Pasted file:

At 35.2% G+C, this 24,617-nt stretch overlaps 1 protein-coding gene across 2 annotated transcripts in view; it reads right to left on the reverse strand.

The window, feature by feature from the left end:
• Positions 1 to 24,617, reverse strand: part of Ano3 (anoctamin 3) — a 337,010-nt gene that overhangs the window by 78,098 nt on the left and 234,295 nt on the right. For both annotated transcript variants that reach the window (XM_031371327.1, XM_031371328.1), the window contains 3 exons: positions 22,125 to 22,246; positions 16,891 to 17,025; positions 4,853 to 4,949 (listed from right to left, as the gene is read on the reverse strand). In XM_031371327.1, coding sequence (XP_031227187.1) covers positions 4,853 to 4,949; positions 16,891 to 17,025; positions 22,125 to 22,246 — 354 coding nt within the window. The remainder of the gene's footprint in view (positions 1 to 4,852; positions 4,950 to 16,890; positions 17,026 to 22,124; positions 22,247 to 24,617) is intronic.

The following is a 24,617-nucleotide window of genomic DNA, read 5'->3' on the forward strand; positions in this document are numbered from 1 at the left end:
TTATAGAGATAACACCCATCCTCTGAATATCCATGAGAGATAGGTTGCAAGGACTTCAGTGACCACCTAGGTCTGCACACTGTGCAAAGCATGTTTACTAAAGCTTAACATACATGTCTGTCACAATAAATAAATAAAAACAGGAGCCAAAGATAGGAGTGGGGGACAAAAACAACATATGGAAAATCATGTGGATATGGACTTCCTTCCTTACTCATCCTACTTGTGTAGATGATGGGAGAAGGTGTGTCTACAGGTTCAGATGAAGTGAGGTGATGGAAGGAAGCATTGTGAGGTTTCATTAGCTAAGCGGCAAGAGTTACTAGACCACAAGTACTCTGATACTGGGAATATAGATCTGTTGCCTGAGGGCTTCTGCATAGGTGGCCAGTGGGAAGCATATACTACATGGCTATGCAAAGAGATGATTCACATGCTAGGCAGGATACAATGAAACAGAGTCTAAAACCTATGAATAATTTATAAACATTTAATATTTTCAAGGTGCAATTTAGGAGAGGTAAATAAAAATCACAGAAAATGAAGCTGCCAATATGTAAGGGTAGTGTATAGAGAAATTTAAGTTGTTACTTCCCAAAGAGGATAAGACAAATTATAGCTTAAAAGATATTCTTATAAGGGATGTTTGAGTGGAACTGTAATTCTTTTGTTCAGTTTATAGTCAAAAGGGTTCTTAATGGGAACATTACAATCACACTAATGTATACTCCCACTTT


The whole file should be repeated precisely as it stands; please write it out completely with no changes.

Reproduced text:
At 35.2% G+C, this 24,617-nt stretch overlaps 1 protein-coding gene across 2 annotated transcripts in view; it reads right to left on the reverse strand.

The window, feature by feature from the left end:
• Positions 1 to 24,617, reverse strand: part of Ano3 (anoctamin 3) — a 337,010-nt gene that overhangs the window by 78,098 nt on the left and 234,295 nt on the right. For both annotated transcript variants that reach the window (XM_031371327.1, XM_031371328.1), the window contains 3 exons: positions 22,125 to 22,246; positions 16,891 to 17,025; positions 4,853 to 4,949 (listed from right to left, as the gene is read on the reverse strand). In XM_031371327.1, coding sequence (XP_031227187.1) covers positions 4,853 to 4,949; positions 16,891 to 17,025; positions 22,125 to 22,246 — 354 coding nt within the window. The remainder of the gene's footprint in view (positions 1 to 4,852; positions 4,950 to 16,890; positions 17,026 to 22,124; positions 22,247 to 24,617) is intronic.

The following is a 24,617-nucleotide window of genomic DNA, read 5'->3' on the forward strand; positions in this document are numbered from 1 at the left end:
TTATAGAGATAACACCCATCCTCTGAATATCCATGAGAGATAGGTTGCAAGGACTTCAGTGACCACCTAGGTCTGCACACTGTGCAAAGCATGTTTACTAAAGCTTAACATACATGTCTGTCACAATAAATAAATAAAAACAGGAGCCAAAGATAGGAGTGGGGGACAAAAACAACATATGGAAAATCATGTGGATATGGACTTCCTTCCTTACTCATCCTACTTGTGTAGATGATGGGAGAAGGTGTGTCTACAGGTTCAGATGAAGTGAGGTGATGGAAGGAAGCATTGTGAGGTTTCATTAGCTAAGCGGCAAGAGTTACTAGACCACAAGTACTCTGATACTGGGAATATAGATCTGTTGCCTGAGGGCTTCTGCATAGGTGGCCAGTGGGAAGCATATACTACATGGCTATGCAAAGAGATGATTCACATGCTAGGCAGGATACAATGAAACAGAGTCTAAAACCTATGAATAATTTATAAACATTTAATATTTTCAAGGTGCAATTTAGGAGAGGTAAATAAAAATCACAGAAAATGAAGCTGCCAATATGTAAGGGTAGTGTATAGAGAAATTTAAGTTGTTACTTCCCAAAGAGGATAAGACAAATTATAGCTTAAAAGATATTCTTATAAGGGATGTTTGAGTGGAACTGTAATTCTTTTGTTCAGTTTATAGTCAAAAGGGTTCTTAATGGGAACATTACAATCACACTAATGTATACTCCCACTTT